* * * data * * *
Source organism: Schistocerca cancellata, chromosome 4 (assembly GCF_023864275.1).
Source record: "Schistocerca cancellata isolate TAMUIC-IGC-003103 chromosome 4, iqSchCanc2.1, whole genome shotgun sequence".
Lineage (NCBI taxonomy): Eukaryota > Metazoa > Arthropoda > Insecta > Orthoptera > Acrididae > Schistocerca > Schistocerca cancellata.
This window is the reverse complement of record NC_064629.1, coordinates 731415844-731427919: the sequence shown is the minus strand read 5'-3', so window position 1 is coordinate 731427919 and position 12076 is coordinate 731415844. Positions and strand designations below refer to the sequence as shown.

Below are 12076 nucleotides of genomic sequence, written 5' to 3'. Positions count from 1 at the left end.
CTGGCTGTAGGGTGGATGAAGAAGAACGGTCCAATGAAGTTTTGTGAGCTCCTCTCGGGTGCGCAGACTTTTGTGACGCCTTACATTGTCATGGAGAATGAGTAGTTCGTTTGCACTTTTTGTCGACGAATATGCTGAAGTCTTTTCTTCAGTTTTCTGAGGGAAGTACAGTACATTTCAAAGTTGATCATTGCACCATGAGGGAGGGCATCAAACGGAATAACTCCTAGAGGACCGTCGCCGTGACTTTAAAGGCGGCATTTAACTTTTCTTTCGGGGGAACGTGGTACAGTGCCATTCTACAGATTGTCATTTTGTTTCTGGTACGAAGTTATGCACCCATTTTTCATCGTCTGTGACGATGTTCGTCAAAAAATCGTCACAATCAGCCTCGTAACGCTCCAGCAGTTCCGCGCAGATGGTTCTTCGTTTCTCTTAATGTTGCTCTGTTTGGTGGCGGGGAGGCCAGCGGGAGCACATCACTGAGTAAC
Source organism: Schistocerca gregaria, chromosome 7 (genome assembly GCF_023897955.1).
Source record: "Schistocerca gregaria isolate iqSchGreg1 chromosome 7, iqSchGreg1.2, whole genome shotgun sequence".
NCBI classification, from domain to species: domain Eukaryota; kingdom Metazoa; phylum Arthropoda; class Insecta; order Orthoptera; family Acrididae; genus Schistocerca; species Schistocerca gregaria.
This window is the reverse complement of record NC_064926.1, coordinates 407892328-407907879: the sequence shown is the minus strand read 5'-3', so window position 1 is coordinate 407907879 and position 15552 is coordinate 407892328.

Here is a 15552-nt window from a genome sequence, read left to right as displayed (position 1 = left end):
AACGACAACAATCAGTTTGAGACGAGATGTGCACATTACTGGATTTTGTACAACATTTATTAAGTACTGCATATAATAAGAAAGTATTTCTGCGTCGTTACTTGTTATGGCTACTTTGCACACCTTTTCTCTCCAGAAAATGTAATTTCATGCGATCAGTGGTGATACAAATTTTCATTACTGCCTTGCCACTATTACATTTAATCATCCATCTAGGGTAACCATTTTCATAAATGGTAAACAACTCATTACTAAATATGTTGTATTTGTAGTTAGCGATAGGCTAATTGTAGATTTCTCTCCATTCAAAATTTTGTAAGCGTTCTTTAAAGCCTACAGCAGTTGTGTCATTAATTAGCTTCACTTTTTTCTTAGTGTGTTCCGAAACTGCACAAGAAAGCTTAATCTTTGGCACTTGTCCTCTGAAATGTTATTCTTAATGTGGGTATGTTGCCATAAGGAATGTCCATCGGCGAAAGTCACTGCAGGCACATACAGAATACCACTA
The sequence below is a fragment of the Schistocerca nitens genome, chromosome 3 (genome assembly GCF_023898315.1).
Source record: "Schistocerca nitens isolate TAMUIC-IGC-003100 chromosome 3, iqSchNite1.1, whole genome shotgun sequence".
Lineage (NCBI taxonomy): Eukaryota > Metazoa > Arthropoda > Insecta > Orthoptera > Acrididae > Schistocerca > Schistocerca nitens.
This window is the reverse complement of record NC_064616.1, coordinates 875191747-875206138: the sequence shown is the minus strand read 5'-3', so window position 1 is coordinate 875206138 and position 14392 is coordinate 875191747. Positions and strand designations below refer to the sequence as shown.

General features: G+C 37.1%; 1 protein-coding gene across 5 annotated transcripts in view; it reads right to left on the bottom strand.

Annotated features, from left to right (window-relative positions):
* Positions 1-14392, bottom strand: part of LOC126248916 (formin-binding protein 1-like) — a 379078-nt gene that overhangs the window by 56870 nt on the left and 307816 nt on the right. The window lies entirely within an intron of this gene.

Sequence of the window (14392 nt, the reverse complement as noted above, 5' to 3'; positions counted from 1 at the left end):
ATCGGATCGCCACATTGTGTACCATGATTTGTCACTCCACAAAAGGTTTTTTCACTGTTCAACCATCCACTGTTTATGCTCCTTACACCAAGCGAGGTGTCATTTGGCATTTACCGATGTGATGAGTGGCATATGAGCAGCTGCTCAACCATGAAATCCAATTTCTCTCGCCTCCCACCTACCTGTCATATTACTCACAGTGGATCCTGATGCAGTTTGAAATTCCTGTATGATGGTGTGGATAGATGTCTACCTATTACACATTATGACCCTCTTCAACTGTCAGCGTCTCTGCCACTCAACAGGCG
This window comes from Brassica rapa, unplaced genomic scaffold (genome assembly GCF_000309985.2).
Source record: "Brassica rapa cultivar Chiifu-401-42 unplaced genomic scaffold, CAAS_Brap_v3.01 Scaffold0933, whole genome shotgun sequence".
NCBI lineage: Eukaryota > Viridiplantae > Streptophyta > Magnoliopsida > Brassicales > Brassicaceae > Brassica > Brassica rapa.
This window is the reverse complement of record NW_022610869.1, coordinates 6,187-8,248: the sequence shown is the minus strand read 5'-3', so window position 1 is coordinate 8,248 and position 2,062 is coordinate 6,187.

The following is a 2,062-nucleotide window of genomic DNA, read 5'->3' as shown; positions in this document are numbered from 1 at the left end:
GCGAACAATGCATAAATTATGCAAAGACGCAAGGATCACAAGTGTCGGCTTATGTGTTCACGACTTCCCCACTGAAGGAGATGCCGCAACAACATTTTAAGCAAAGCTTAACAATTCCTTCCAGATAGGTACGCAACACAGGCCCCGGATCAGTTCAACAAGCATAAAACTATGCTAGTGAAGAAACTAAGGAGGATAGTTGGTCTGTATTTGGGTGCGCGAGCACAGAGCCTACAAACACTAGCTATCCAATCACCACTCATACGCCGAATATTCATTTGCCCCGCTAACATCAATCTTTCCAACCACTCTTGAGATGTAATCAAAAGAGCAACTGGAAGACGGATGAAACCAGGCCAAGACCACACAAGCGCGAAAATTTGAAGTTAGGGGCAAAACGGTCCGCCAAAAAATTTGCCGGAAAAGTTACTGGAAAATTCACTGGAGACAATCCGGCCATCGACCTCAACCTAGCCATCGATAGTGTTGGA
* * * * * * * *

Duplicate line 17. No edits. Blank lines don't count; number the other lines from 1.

General features: G+C 37.1%; 1 protein-coding gene across 5 annotated transcripts in view; it reads right to left on the bottom strand.